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Comment Re:Not so SWIFT afterall (Score 2) 22

It is nice that you feel a cool and confidant as wherever you work hasn't been hacked yet.

Security problem is across all sectors Government, Non-Profit, corporate...
Why? Well IT Security is a relatively new problem. As we are hooking many systems together. However organizations are still not thinking in terms of IT Security. And also the Buzzword friendly "Agile/Nimble..." organization has no time for such security problems as Good IT people are Expensive, and this Security Work isn't directly affecting the bottom line.

Comment heat (Score 1) 373

While there may be no mass escaping from this device, it absolutely is consuming energy. Where does that go?

In most of the mundane pursuits we understand, it goes to producing heat. In physics, one fairly valid viewpoint is that heat is motion, in that a "hotter" result has more motion activity going on at the particle level.

One of the reasons that perpetual motion is impossible is that within a closed system, we can't make anything 100% efficient. Typically the lost percentage wanders off in some fairly easily identifiable thermal guise.

The first thing to keep in mind is that not all energy expended does useful work.

But that's not really the problem here. the problem is that motion in space, as we understand it, depends entirely on imparting momentum to something. The only way we have practically been able to do that is to send stuff out one end of a spacecraft, which causes, due to the equal and opposite rule of newtonian physics, the spacecraft to go in the opposite direction.

But it's not really about "where does the energy go." This thing is being sold as "doesn't send stuff out one end of spacecraft" and "imparts momentum." The physics folks are looking at that claim very dubiously, because so far, there's no generally accepted science that could account for such a thing.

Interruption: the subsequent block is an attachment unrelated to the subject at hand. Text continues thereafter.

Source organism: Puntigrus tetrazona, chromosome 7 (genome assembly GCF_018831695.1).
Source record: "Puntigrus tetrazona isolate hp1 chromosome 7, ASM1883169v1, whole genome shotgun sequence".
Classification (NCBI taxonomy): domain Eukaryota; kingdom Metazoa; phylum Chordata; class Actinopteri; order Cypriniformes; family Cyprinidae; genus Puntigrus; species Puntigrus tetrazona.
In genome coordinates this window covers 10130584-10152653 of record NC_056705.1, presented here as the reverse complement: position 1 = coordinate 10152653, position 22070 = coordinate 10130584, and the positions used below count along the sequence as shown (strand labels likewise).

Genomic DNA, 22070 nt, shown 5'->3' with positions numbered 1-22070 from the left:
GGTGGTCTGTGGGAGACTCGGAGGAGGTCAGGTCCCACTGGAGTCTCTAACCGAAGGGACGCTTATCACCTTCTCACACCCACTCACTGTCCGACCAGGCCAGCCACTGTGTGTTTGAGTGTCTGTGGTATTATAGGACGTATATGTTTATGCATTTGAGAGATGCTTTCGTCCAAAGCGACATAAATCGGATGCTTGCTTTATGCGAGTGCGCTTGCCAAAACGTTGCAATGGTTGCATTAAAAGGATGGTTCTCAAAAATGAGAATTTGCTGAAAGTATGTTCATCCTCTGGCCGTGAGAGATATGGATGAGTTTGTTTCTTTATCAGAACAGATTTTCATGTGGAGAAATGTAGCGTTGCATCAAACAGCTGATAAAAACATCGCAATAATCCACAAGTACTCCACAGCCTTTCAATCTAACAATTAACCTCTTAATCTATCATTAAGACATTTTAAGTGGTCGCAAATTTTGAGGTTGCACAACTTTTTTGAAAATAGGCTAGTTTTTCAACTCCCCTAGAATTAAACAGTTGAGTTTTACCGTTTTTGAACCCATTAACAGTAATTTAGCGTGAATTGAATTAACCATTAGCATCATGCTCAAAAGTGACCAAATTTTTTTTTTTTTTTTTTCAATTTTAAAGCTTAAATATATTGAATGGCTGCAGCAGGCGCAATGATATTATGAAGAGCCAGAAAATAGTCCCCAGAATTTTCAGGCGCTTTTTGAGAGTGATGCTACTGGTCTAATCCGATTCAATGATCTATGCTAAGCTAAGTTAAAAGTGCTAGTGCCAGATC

If it turns out to be a real effect (and I'm not saying it will), then we're going to have some new science to learn.

Comment science fiction, fantasy, etc (Score 2) 373

...science fiction I read when I was young ... violates laws of physics big-time.

Then you were reading (very likely mislabeled) fantasy. The whole point of science fiction is to embed a story within the context of plausible science. Nothing wrong with fantasy, but it isn't, and never has been, science fiction.

Between the "speculative fiction" rendering down of that specific distinction, and the marketing-driven labeling of fantasy as science fiction, and the tendency of bookstores for decades to lump fantasy and science fiction together, your experience is the rule, rather than the exception.

But there's still science fiction being written. The trick is finding it.

Comment Re:Java? (Score 1) 346

Java is a good choice for bosses who are still stuck on decade old buzzwords and you don't want to use .NET.
Because of that it is a language known by a lot of people and schools teach it as part of the Computer Science Program. So it is easier to find people with that set of skills for larger projects taking a team of developers.

In the 1980's we had COBOL -- Built mainly for mainframes and filling out forms data and parsing fixed sized files (often compatible with magnetic tape)

In the 1990's we moved to C/C++/Visual Basic -- We moved to the slower PC hardware so we needed the Speed of C/C++ and/or the ability to handle he new GUI capabilities that VB offered.

In the 2000's we moved to Java/.NET -- Finding that are gping to be moving from 32bit to 64bit computing also dealing with many rough OS upgrades the bytecode languages offered easier migrations. Here is Java Strongest point, because compared to .NET you could actually make cross compatible products.

In the 2010's we are moving towards JavaScript/Python/Ruby -- As our personal devices are getting smaller at the expense of performance we are moving towards cloud based solutions so we emphasising more on Web Technologies and Server hosted processing.

Comment Re:well then, hand them a sat phone (Score 2) 185

We need to stop being hypocrites about our values.
Private communication risks our security (As the bad guys cannot be monitored).
Security risks our privacy (As the good guys will be monitored).

I would also like to make a point it doesn't take a team of super geniuses to code an encrypted and unrecorded communication protocol. Just one guy, and less than one day of work. It may not be clean and polished, but it would do the job.

   

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